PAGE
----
Francoeur, S. N. University of Alabama, email@example.com
Espeland, E. N. Univeristy of Alabama, firstname.lastname@example.org
Wetzel, R. G. University of Alabama, email@example.com
MOLECULAR FLUX IN PERIPHYTON COMMUNITIES: COUPLING STRUCTURE TO FUNCTION
Flux of nutrients from the external environment to organisms within biofilms is critical for the survival and growth of these communities. Rates of such fluxes can regulate rates of community biomass growth. Scanning confocal laser microscopy (SCLM) allows artifact-free, three-dimensional imaging of biofilm structure, and direct quantification of the transport rates of fluorescent molecules through the biofilm. Studies of bacterial biofilms have revealed that the physical structure of biofilms (i.e., the extent to which open channels and conduits permeate the biofilm) can influence the rates of molecular transport in such communities. The influence of physical structural characteristics on flux rates was examined in compact, mucilaginous, lotic communites and loose, flocculant lentic biofilm communities by comparing flux rates of conservative fluorescent tracer molecules.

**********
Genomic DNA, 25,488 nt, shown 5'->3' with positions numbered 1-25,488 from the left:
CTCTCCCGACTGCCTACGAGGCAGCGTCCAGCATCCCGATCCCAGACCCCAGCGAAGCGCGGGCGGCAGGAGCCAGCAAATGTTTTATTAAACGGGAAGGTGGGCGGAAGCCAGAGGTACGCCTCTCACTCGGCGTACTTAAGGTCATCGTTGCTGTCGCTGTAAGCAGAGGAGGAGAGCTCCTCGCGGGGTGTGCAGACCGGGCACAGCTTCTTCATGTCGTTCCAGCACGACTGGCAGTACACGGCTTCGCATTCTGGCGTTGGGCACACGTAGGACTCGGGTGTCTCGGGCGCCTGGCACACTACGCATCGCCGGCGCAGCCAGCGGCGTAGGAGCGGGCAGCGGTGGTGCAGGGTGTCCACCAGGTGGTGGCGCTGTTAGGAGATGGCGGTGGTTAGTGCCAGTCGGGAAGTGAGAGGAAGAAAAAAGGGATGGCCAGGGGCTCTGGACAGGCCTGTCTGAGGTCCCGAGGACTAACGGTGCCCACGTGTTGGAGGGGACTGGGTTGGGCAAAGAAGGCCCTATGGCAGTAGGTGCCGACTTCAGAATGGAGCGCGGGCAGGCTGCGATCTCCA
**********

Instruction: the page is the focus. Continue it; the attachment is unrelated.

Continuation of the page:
Day: Tuesday, Feb. 2
Location: Sweeney Center